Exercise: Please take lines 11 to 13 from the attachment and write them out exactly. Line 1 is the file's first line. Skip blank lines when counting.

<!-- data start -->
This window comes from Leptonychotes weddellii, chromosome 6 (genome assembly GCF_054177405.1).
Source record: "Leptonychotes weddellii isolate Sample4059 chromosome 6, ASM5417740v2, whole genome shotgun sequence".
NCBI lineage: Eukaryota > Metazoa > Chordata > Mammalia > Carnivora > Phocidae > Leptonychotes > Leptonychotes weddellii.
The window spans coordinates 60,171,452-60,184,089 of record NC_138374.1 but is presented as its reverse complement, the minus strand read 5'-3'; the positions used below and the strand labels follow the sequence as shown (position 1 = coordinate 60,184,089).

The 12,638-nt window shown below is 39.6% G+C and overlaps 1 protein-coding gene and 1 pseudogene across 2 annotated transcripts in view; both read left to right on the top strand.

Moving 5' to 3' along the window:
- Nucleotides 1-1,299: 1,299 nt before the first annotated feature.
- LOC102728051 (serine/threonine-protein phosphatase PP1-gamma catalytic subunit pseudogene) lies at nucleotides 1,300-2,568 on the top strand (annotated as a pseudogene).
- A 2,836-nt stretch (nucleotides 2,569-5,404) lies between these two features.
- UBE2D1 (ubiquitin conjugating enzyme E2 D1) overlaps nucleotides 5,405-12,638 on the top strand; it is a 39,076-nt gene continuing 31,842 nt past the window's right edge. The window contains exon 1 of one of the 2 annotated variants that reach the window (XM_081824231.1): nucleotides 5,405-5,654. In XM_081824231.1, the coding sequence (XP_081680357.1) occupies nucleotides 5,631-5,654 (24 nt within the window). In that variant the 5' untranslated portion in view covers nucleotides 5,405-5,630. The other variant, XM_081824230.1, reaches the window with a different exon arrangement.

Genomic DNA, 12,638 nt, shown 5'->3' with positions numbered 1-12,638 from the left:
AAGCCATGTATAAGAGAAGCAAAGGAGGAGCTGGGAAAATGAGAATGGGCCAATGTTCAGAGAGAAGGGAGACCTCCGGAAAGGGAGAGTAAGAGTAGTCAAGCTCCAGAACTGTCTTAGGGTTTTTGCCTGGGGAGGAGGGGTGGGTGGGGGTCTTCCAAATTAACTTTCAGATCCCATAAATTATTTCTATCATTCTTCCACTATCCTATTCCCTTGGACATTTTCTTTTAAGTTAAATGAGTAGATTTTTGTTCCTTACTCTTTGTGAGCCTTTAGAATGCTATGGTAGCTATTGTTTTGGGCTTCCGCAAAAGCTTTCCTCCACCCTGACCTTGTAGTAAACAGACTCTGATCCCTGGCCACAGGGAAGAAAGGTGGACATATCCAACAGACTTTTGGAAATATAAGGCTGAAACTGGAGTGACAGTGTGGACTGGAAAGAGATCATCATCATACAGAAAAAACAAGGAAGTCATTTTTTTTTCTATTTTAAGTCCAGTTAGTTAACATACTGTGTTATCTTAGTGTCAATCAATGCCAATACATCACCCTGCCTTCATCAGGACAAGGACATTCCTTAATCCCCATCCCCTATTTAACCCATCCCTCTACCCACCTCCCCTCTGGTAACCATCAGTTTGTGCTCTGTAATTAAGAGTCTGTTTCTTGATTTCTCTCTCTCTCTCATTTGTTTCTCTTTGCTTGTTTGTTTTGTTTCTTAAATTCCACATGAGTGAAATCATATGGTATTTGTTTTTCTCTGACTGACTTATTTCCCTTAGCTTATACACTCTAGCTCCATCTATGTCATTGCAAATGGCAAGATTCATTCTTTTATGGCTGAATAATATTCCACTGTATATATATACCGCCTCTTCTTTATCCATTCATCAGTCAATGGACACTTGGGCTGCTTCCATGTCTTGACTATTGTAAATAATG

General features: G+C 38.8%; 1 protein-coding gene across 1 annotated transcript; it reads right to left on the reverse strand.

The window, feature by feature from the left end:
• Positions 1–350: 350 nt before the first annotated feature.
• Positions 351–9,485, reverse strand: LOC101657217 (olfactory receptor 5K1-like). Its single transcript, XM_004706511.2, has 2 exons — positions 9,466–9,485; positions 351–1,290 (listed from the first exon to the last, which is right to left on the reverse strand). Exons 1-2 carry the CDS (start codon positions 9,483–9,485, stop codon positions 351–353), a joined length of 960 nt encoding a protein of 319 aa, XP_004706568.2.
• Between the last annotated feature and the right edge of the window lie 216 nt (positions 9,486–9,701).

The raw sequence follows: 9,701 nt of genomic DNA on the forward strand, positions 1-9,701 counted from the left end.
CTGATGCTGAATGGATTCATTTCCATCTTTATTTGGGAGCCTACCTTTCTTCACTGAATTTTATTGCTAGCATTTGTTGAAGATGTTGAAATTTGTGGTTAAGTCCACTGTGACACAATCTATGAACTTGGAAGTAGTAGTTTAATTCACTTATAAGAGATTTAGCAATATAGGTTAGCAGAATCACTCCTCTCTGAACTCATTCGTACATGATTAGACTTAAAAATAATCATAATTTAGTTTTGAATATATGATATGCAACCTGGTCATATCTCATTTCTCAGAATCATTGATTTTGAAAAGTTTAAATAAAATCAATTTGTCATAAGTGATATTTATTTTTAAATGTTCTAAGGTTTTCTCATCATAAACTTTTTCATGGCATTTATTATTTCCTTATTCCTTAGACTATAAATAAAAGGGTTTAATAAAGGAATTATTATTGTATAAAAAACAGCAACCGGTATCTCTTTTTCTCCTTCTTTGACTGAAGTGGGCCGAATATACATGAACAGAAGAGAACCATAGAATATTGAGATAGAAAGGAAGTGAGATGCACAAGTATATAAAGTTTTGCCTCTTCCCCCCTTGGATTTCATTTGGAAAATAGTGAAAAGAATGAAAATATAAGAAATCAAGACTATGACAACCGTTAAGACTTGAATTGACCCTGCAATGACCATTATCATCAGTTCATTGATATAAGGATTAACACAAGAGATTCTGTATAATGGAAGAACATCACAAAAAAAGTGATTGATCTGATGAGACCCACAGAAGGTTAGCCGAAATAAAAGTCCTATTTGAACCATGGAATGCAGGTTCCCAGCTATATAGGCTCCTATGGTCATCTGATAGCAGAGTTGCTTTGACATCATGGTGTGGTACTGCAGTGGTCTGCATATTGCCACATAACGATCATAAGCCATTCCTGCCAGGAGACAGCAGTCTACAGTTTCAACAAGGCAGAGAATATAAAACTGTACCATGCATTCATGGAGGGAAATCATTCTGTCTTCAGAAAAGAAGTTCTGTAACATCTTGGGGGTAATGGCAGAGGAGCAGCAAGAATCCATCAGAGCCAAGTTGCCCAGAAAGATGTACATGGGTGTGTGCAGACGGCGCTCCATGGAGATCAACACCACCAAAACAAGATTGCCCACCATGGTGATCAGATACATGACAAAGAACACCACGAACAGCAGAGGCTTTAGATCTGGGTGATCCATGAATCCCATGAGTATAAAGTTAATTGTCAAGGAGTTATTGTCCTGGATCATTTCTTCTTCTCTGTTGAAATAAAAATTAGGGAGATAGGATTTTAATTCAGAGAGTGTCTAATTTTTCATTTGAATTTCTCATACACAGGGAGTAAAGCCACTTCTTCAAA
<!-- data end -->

Genomic DNA, 12,638 nt, shown 5'->3' with positions numbered 1-12,638 from the left:
AAGCCATGTATAAGAGAAGCAAAGGAGGAGCTGGGAAAATGAGAATGGGCCAATGTTCAGAGAGAAGGGAGACCTCCGGAAAGGGAGAGTAAGAGTAGTCAAGCTCCAGAACTGTCTTAGGGTTTTTGCCTGGGGAGGAGGGGTGGGTGGGGGTCTTCCAAATTAACTTTCAGATCCCATAAATTATTTCTATCATTCTTCCACTATCCTATTCCCTTGGACATTTTCTTTTAAGTTAAATGAGTAGATTTTTGTTCCTTACTCTTTGTGAGCCTTTAGAATGCTATGGTAGCTATTGTTTTGGGCTTCCGCAAAAGCTTTCCTCCACCCTGACCTTGTAGTAAACAGACTCTGATCCCTGGCCACAGGGAAGAAAGGTGGACATATCCAACAGACTTTTGGAAATATAAGGCTGAAACTGGAGTGACAGTGTGGACTGGAAAGAGATCATCATCATACAGAAAAAACAAGGAAGTCATTTTTTTTTCTATTTTAAGTCCAGTTAGTTAACATACTGTGTTATCTTAGTGTCAATCAATGCCAATACATCACCCTGCCTTCATCAGGACAAGGACATTCCTTAATCCCCATCCCCTATTTAACCCATCCCTCTACCCACCTCCCCTCTGGTAACCATCAGTTTGTGCTCTGTAATTAAGAGTCTGTTTCTTGATTTCTCTCTCTCTCTCATTTGTTTCTCTTTGCTTGTTTGTTTTGTTTCTTAAATTCCACATGAGTGAAATCATATGGTATTTGTTTTTCTCTGACTGACTTATTTCCCTTAGCTTATACACTCTAGCTCCATCTATGTCATTGCAAATGGCAAGATTCATTCTTTTATGGCTGAATAATATTCCACTGTATATATATACCGCCTCTTCTTTATCCATTCATCAGTCAATGGACACTTGGGCTGCTTCCATGTCTTGACTATTGTAAATAATG

General features: G+C 38.8%; 1 protein-coding gene across 1 annotated transcript; it reads right to left on the reverse strand.